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Dealing with low energy


Tired of feeling tired? You’re not the only one. Our energy levels sometimes take a nosedive, making it harder to perform when it matters most. There are a number of simple steps you can take to stop you feeling sapped. First of all, however, you need to recognise the source of your fatigue. If it’s depression, or you suspect it could be related to an illness, then you should consult your GP. On the other hand, if it’s just a simple case of low energy that has left you lacklustre, read on

Keep your motor running.
You should think of your body as a car. Like any motor, it needs fuel to run, and that fuel, of course, is food. The right food. First of all, you need a good breakfast. Bacon and sugar-laden cereals are out, fruit and porridge are in. Fruit is really important in the morning because it helps to rehydrate and flush out all the waste and toxins from our liver and digestive system. Protein is also great morning fuel because it is more slowly digested than refined carbohydrates that you find in cereal, meaning it delivers a steady stream of energy throughout the morning, rather than a burst followed by a dip.

An ideal breakfast would be a bowl of berries with natural yoghurt and some flaked almonds or seeds. Porridge is also a good choice and contains fibre for the slow release of energy. Cook with water and some coconut milk or coconut oil for brilliant energy release and serve with berries, seeds or nuts.


A number of people are probably guilty of reaching for a coffee when they need an energy boost. But there are more efficient ways to hydrate. Caffeine triggers a release of sugar into the blood stream, temporarily giving us a burst of energy. However, this is borrowed energy that leaves us depleted and low afterwards. It is also very addictive and over time more and more is required for the same physical effect. The body works hard to process it, using up precious nutrients and making the liver work harder to detoxify the caffeine.

As for sugar-loaded energy drinks, forget about it. The dramatic spike in glucose into the bloodstream is followed by a big dip, again leading to very low energy and mood. People then reach for another or some chocolate or a coffee to get back the high, a vicious cycle that leads to sugar and caffeine addiction. The whole process depletes the body of nutrients, particularly B vitamins, magnesium and vitamin C, which are used in the energy cycle. For a more healthy energy boost, eat a banana, a few nuts and (if you must) wash down with fresh espresso.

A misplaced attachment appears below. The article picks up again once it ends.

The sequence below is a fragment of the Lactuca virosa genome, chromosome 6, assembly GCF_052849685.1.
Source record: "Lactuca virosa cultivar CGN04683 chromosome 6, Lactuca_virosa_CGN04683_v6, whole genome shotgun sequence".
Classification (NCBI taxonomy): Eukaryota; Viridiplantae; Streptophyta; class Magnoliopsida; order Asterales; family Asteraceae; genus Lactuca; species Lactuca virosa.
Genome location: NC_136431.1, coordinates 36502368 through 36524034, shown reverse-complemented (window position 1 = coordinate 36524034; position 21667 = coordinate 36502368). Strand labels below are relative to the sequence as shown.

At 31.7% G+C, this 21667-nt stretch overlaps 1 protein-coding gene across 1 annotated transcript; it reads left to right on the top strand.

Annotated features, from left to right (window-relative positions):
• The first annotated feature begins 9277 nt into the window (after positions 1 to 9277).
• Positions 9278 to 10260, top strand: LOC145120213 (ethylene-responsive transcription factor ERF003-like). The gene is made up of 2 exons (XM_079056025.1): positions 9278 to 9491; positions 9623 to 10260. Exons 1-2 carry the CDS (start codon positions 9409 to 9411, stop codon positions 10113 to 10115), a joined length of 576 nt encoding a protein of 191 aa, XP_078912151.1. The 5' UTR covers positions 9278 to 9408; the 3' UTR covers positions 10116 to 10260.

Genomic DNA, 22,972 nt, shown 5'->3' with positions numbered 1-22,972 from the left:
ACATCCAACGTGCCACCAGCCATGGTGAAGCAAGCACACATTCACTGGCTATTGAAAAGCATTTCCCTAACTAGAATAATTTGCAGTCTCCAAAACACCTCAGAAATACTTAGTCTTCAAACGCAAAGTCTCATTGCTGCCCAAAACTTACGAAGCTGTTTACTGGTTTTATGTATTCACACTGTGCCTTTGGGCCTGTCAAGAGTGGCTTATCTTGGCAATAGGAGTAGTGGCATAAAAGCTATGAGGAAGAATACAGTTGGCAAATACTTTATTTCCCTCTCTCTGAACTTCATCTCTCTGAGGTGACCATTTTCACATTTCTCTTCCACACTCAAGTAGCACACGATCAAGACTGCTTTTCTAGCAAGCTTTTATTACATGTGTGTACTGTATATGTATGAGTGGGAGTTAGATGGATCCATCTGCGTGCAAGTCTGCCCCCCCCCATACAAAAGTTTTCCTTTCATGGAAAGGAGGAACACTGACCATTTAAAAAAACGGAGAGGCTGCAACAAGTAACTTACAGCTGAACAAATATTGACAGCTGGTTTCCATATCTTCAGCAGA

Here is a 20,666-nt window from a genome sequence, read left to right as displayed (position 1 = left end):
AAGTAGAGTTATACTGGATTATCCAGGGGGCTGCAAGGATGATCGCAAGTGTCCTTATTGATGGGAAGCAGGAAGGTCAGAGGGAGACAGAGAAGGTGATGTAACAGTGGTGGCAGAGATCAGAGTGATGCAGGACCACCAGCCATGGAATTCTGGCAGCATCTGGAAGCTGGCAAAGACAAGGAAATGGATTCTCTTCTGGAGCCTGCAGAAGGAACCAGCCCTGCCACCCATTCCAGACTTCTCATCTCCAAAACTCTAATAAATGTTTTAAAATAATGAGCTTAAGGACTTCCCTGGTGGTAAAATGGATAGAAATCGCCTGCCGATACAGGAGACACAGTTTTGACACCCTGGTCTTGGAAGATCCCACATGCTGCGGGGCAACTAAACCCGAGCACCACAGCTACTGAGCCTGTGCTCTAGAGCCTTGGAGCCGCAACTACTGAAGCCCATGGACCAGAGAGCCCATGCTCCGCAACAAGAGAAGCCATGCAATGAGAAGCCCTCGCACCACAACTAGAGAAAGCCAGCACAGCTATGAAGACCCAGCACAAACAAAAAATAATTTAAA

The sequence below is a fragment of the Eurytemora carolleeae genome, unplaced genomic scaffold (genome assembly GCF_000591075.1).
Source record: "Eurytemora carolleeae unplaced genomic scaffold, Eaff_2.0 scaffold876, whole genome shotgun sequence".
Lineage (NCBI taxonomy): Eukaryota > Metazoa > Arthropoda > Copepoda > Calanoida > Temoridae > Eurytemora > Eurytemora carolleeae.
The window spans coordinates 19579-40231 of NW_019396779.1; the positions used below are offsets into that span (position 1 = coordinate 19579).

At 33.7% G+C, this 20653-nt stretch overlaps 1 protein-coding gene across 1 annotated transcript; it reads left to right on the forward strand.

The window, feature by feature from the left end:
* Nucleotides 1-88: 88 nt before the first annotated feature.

It sounds too simple, but just stay hydrated. Dehydration can really zap energy. Superfoods like fresh green juices, wheatgrass powder and acai are brilliant for some extra daily energy. Eating some essential fatty acids in the afternoon can keep you going, while sushi, egg, coconut bars and pumpkin seeds are also good options.

Log off
It should also go without saying that, without a good night’s sleep, you’re going to struggle to make it through the day without needing a nap. Try to stick to a routine of going to bed and getting up at the same time and banish all distractions from the bedroom. This means no TV and, increasingly, no social networking. A survey conducted earlier this year found that 72% of people spend time in bed before falling asleep updating or checking Facebook (20% even said they stopped midway through sex to look at an incoming text message, which is just insane). Exposure to bright screens before sleeping will have a major impact on the time it takes to fall asleep, making you feel tired the next day. So keep all gadgets out of the bedroom.


Keep on running
It may sound counterintuitive, but working out may actually make you feel rejuvenated, rather than even more exhausted. It’s always better to exercise first thing in the morning when possible. First of all, it’s done, and work or your social life can’t get in the way. Exercise helps the feel-good hormones surface, so why not let these hormones out of the bag first thing in the morning?

Fast, high-intensity workouts, such as spinning, are particularly good at sending our energy levels through the roof. Our mood and energy levels are very much linked. We can get a boost from low and high intensity exercise, but the higher the intensity, the shorter amount of time it takes to produce the positive effects on our mood and therefore energy levels.

Finally, if you are feeling completely worn out, you might just need to clear your schedule and put your feet up. To improve energy levels, you can eat better, exercise, even meditate, but sometimes the best way to improve your energy is to simply rest. The work, work, work mentality will lead to burnout. Go for a stroll, read a book and generally take time out so you can unwind and recharge.

Sluggishness is your body’s way of telling you that something is wrong. The best way to fix it and get over your energy slump? Listen to it.


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